David L. Hagen
Member # 323
posted 28. February 2004 16:24
Note enabling and protection of protein folding by specialized components and processes, not a global thermodynamic minimum.
"Folding, Receptors, and Centrosomes: Structure and Function at the Molecular and Cellular Levels
David A. Agard, Ph.D. Investigator,
University of California, San Francisco
Summary: David Agard's research focuses on discovering the structural basis for biological function at the molecular and cellular levels.
The Function and Evolution of Kinetic Stability: A Study of a-Lytic Protease Folding
The central dogma in protein folding is that the native state of a protein is at the global free-energy minimum. This allows spontaneous folding to the active conformation. The extracellular bacterial protease, a-lytic protease (aLP), provides a striking counterexample in which the native state is substantially less stable than the fully unfolded molecule. Instead of being thermodynamically stabilized, aLP is trapped in its active conformation by a large energy barrier that blocks unfolding (t1/2 = 1.2 years). A further consequence is that the barrier to folding is even larger (t1/2 = 1,800 years). aLP is synthesized with a 166-residue amino-terminal pro region that solves the folding problem by both accelerating folding by nearly 10^10 and by binding tightly to the native state to shift the thermodynamic equilibrium in favor of the active enzyme. Once the protease is folded, the pro region is destroyed by proteolysis. Recent studies suggest that this unusual folding mechanism provides an optimal solution to making proteins that are themselves resistant to proteolysis. Decreasing proteolysis requires that both the barrier height and the cooperativity be increased. Thus, a protein's folding pathway can have a profound impact on the properties of the native state and not just dictate how that state is reached.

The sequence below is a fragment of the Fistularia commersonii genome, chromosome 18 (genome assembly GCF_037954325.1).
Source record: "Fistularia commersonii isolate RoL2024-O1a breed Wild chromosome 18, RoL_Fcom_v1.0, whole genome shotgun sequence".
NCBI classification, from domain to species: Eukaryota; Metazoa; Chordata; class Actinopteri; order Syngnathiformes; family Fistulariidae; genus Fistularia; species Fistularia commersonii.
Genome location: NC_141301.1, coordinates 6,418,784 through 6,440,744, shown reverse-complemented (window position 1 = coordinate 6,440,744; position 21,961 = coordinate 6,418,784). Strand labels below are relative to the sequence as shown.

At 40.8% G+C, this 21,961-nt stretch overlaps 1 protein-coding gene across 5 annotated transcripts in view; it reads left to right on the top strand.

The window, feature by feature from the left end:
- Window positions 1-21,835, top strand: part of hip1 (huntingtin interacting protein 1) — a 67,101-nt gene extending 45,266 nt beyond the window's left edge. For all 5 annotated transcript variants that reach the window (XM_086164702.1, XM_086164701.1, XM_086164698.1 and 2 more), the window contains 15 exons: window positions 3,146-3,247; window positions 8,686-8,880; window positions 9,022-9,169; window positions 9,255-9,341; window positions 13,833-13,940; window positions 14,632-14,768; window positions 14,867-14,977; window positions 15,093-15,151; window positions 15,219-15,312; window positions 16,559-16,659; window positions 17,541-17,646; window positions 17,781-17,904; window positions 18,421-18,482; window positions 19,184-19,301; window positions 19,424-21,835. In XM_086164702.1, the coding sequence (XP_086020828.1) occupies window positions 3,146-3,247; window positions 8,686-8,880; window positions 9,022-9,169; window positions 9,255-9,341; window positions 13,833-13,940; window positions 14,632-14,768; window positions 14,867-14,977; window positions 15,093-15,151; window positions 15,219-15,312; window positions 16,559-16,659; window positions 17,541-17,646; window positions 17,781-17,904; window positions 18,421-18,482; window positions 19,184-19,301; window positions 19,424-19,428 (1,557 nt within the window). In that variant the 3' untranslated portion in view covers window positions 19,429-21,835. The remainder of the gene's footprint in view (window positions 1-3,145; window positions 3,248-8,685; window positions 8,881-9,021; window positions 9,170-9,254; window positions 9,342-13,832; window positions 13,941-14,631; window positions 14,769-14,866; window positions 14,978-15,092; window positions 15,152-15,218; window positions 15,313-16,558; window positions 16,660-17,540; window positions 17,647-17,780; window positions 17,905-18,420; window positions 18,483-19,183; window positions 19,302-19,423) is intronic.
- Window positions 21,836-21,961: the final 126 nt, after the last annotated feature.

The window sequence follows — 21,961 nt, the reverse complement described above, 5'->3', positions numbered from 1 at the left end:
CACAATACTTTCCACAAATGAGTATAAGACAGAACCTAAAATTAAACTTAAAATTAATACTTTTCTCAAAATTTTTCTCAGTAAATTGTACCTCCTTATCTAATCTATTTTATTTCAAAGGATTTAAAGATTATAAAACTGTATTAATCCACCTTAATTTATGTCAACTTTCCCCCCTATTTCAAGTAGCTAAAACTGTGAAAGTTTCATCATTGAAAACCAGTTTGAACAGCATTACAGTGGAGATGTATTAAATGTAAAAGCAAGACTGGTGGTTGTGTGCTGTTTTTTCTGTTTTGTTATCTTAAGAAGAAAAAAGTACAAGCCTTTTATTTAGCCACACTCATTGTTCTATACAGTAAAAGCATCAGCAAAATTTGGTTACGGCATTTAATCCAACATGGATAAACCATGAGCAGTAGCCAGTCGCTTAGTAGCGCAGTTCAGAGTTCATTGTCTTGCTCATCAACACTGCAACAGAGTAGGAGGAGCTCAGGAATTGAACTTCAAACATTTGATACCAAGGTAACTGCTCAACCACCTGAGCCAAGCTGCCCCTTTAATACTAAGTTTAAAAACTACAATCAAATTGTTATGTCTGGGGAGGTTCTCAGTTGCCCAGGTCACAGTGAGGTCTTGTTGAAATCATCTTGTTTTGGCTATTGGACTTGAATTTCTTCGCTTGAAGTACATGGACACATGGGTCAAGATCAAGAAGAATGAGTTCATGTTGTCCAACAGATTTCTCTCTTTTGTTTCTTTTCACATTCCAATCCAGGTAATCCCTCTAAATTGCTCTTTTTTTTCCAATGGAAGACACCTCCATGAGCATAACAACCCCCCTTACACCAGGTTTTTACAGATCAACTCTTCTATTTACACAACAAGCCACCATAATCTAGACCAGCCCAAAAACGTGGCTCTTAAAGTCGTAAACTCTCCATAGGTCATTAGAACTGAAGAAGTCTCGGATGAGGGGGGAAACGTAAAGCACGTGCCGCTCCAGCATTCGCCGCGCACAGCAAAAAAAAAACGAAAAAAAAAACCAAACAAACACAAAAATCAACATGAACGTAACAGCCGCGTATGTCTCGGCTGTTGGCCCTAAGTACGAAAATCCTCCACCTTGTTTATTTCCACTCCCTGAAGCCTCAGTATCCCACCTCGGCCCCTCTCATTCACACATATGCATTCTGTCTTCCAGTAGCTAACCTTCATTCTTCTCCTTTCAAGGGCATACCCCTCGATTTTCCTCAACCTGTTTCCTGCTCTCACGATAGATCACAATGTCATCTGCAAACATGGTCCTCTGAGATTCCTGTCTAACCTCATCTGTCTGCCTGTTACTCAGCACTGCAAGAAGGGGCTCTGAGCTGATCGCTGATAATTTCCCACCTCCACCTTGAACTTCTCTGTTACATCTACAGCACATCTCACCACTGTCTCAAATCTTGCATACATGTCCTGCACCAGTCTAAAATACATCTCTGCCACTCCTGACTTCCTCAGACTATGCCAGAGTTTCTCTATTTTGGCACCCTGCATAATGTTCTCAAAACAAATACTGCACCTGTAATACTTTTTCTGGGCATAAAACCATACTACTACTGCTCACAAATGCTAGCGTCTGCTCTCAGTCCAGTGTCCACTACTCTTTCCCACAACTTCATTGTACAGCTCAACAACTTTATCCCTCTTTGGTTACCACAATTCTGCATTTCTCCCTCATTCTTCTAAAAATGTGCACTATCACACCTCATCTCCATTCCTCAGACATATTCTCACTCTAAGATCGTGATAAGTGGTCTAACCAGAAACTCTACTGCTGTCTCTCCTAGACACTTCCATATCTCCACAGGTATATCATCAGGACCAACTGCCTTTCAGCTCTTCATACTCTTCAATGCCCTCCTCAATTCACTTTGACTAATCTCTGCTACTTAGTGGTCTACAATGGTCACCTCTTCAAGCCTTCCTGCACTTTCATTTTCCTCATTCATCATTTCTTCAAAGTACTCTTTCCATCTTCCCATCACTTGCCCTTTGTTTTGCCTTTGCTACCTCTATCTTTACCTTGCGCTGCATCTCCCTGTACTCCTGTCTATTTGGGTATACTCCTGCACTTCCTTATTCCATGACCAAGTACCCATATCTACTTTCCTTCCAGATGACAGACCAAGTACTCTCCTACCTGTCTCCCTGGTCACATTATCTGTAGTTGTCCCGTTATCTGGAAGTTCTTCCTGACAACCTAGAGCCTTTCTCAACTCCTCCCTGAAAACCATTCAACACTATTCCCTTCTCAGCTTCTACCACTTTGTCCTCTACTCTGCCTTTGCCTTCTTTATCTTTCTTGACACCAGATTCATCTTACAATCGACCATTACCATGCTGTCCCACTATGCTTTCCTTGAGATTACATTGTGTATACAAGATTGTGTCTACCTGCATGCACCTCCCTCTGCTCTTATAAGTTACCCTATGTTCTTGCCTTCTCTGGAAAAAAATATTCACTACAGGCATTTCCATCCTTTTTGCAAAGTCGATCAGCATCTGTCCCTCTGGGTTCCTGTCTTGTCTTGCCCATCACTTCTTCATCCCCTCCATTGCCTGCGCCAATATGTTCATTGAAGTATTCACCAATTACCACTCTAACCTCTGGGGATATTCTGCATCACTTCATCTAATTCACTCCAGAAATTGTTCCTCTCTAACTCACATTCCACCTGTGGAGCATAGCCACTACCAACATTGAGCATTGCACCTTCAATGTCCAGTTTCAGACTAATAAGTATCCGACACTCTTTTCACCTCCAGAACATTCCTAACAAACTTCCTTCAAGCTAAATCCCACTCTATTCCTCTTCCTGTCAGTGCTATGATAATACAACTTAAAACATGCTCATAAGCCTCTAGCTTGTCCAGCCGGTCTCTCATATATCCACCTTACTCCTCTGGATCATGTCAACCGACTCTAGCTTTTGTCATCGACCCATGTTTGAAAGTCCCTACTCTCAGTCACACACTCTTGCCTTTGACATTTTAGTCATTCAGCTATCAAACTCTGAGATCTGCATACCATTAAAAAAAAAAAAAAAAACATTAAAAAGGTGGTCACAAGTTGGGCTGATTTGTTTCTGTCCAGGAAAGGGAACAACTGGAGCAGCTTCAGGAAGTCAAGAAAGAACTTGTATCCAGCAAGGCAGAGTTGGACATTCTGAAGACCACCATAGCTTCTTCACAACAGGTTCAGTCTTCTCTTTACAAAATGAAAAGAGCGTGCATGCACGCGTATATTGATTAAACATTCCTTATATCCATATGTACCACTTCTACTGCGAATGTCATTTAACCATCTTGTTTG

By examining other family members, we have found that the energetic cost of evolving a large unfolding barrier is high. Each factor of 30–50 improvement in unfolding rate costs a factor of 104 in foldability. Our current research focuses on uncovering the structural basis of kinetic stability. Ultrahigh-resolution x-ray crystallography (0.83 Å) indicates that a Phe in the aLP carboxyl-terminal domain is substantially bent, suggesting that strain may be a major factor in defining the barriers."